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Criteria for the systemic review of health promotion and public health interventions

Jackson, N. and Waters, E. (2005). Criteria for the systemic review of health promotion and public health interventions. Health Promotion International,20(4):367-374.

Document type: Journal Article
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Title Criteria for the systemic review of health promotion and public health interventions
Author Jackson, N.
Waters, E.
Journal Name Health Promotion International
Publication Date 2005
Volume Number 20
Issue Number 4
ISSN 0957-4824   (check CDU catalogue open catalogue search in new window)
Start Page 367
End Page 374
Place of Publication United Kingdom
Publisher Oxford University Press
HERDC Category C1 - Journal Article (DEST)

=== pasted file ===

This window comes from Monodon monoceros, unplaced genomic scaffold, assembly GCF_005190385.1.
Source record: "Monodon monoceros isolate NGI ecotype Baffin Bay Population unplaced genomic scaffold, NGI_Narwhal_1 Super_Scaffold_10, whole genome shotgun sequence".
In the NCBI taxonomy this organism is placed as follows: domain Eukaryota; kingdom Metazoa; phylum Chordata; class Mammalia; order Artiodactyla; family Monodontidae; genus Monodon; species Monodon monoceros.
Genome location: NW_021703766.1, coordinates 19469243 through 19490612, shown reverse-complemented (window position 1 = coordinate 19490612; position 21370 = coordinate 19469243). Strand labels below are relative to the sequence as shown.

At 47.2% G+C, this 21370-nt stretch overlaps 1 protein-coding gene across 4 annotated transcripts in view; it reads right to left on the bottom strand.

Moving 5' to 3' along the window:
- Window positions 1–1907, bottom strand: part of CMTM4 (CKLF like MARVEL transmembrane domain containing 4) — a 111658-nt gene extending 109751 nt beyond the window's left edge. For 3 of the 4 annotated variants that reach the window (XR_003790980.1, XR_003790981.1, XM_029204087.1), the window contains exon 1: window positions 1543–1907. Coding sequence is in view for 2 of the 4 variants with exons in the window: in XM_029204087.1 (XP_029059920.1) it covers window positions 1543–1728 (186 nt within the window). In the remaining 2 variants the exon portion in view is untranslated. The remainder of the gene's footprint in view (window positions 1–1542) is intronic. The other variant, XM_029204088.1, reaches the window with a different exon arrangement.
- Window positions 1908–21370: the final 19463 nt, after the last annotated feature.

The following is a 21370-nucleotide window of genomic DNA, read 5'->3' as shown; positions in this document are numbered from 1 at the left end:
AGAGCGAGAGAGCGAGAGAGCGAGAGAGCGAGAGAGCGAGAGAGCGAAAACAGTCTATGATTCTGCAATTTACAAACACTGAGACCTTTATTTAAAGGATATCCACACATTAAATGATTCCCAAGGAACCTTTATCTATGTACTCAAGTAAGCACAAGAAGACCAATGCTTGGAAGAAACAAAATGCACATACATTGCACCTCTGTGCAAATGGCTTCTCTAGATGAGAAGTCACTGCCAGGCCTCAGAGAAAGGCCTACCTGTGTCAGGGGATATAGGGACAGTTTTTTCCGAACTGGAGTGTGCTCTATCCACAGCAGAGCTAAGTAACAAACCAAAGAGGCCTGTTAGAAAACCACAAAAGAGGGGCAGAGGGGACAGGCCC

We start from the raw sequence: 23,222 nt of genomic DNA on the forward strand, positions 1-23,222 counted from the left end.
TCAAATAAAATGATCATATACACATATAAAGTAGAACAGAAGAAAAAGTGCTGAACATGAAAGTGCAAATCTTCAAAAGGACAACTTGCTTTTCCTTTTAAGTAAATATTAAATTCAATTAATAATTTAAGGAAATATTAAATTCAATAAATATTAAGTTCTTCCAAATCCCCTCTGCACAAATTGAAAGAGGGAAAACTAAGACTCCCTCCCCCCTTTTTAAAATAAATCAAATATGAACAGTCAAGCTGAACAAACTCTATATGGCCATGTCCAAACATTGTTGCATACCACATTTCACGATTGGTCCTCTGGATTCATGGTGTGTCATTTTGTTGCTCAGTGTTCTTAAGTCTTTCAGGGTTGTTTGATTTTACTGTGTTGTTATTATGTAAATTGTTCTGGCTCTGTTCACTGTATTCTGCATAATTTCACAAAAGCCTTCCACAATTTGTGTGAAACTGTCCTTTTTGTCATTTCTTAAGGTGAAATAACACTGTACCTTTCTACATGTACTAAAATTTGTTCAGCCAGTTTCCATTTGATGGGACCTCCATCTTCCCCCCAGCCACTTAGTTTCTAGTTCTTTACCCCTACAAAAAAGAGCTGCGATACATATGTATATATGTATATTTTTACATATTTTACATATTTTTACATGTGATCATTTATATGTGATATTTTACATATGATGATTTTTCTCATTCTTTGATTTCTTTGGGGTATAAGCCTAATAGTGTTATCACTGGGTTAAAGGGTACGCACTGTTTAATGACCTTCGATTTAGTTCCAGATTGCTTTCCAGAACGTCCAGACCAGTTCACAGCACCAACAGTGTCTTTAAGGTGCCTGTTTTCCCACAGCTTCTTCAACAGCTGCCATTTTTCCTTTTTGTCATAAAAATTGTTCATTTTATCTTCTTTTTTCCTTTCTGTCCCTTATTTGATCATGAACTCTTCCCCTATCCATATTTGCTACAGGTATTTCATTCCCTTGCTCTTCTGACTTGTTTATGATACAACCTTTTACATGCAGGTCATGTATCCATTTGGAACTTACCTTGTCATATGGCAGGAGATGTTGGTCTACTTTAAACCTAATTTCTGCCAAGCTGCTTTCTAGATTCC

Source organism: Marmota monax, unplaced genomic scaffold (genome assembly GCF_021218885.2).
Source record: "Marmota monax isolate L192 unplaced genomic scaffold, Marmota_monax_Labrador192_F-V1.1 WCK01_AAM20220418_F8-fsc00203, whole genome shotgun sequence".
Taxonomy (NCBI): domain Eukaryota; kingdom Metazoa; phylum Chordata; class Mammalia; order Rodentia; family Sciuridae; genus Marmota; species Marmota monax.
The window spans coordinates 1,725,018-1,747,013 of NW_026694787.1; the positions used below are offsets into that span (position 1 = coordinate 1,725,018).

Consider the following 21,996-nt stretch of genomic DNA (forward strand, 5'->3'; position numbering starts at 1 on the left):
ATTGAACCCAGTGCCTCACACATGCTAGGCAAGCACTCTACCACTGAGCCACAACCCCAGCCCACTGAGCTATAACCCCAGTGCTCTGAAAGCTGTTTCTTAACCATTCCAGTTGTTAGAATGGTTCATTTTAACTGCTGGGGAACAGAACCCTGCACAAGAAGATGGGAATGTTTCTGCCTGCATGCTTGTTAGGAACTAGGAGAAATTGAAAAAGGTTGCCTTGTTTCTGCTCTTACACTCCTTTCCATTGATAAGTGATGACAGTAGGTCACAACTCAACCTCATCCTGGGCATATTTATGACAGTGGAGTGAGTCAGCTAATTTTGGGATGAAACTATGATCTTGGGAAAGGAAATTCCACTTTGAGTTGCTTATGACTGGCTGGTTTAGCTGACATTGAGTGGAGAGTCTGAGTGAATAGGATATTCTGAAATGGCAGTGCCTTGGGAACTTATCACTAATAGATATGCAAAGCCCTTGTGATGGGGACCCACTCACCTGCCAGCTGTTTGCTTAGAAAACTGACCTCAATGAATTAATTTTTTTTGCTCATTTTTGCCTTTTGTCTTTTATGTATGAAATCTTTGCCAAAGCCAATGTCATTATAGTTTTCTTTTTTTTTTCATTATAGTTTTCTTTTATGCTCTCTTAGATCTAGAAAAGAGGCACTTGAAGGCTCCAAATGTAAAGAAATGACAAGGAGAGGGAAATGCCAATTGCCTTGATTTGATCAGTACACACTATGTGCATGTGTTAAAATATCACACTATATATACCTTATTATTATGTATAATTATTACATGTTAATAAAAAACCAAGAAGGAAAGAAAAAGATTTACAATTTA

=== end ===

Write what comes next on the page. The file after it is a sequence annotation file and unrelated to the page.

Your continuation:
Abstract Systematic reviews of public health interventions are fraught with challenges. Complexity is inherent; this may be due to multi-component interventions, diverse study populations, multiple outcomes measured, mixed study designs utilized and the effect of context on intervention design, implementation and effectiveness. For policy makers and practitioners to use systematic reviews to implement effective public health programmes, systematic reviews must include this information, which seeks to answer the questions posed by decision makers, including recipients of programmes. This necessitates expanding the traditional evaluation of evidence to incorporate the assessment of theory, integrity of interventions, context and sustainability of the interventions and outcomes. Unfortunately however, the critical information required for judging both the quality of a public health intervention and whether or not an intervention is worthwhile or replicable is missing from most public health intervention studies. When the raw material is not available in primary studies the systematic review process becomes even more challenging. Systematic reviews, which highlight these critical gaps, may act to encourage better reporting in primary studies. This paper provides recommendations to reviewers on the issues to address within a public health systematic review and, indirectly, provides advice to researchers on the reporting requirements of primary studies for the production of high quality systematic reviews.
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